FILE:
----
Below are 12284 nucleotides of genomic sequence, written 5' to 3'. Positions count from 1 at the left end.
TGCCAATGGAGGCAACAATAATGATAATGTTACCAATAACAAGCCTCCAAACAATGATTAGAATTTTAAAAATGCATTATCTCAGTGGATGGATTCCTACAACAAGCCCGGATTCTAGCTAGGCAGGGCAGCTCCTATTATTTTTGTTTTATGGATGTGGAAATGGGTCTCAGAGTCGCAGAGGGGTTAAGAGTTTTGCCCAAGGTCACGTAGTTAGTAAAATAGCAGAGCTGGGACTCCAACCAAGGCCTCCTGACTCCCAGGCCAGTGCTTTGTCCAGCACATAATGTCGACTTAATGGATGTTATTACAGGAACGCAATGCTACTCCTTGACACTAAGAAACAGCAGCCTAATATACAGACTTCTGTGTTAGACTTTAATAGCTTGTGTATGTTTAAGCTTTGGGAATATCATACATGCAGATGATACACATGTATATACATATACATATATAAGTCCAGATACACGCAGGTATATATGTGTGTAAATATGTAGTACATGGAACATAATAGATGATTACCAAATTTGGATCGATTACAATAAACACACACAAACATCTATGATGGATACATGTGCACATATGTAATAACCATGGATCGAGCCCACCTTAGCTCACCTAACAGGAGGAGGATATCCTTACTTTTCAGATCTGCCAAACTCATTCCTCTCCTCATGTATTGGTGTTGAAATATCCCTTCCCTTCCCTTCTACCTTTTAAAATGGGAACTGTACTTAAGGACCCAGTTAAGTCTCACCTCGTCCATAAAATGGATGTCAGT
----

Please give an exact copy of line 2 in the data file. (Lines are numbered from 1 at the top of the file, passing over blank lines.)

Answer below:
TGCCAATGGAGGCAACAATAATGATAATGTTACCAATAACAAGCCTCCAAACAATGATTAGAATTTTAAAAATGCATTATCTCAGTGGATGGATTCCTACAACAAGCCCGGATTCTAGCTAGGCAGGGCAGCTCCTATTATTTTTGTTTTATGGATGTGGAAATGGGTCTCAGAGTCGCAGAGGGGTTAAGAGTTTTGCCCAAGGTCACGTAGTTAGTAAAATAGCAGAGCTGGGACTCCAACCAAGGCCTCCTGACTCCCAGGCCAGTGCTTTGTCCAGCACATAATGTCGACTTAATGGATGTTATTACAGGAACGCAATGCTACTCCTTGACACTAAGAAACAGCAGCCTAATATACAGACTTCTGTGTTAGACTTTAATAGCTTGTGTATGTTTAAGCTTTGGGAATATCATACATGCAGATGATACACATGTATATACATATACATATATAAGTCCAGATACACGCAGGTATATATGTGTGTAAATATGTAGTACATGGAACATAATAGATGATTACCAAATTTGGATCGATTACAATAAACACACACAAACATCTATGATGGATACATGTGCACATATGTAATAACCATGGATCGAGCCCACCTTAGCTCACCTAACAGGAGGAGGATATCCTTACTTTTCAGATCTGCCAAACTCATTCCTCTCCTCATGTATTGGTGTTGAAATATCCCTTCCCTTCCCTTCTACCTTTTAAAATGGGAACTGTACTTAAGGACCCAGTTAAGTCTCACCTCGTCCATAAAATGGATGTCAGT